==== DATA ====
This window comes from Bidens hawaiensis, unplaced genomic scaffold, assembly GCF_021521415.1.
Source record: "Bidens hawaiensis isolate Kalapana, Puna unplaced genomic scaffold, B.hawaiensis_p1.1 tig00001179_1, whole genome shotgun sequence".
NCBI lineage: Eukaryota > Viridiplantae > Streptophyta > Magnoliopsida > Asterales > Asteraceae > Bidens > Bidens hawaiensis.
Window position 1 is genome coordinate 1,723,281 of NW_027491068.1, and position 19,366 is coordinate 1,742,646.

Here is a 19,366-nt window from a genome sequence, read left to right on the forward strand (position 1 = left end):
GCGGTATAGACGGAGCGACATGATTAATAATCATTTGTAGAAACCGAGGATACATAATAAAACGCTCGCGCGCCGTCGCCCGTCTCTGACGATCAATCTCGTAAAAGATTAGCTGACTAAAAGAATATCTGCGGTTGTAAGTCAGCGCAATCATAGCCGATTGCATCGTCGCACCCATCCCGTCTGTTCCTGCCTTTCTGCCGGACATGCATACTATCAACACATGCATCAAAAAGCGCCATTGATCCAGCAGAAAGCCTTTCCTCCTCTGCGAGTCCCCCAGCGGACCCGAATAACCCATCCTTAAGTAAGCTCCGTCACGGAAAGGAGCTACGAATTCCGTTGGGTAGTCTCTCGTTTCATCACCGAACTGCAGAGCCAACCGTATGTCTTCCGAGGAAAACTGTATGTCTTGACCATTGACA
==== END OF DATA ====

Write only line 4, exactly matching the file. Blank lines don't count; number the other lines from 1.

Window position 1 is genome coordinate 1,723,281 of NW_027491068.1, and position 19,366 is coordinate 1,742,646.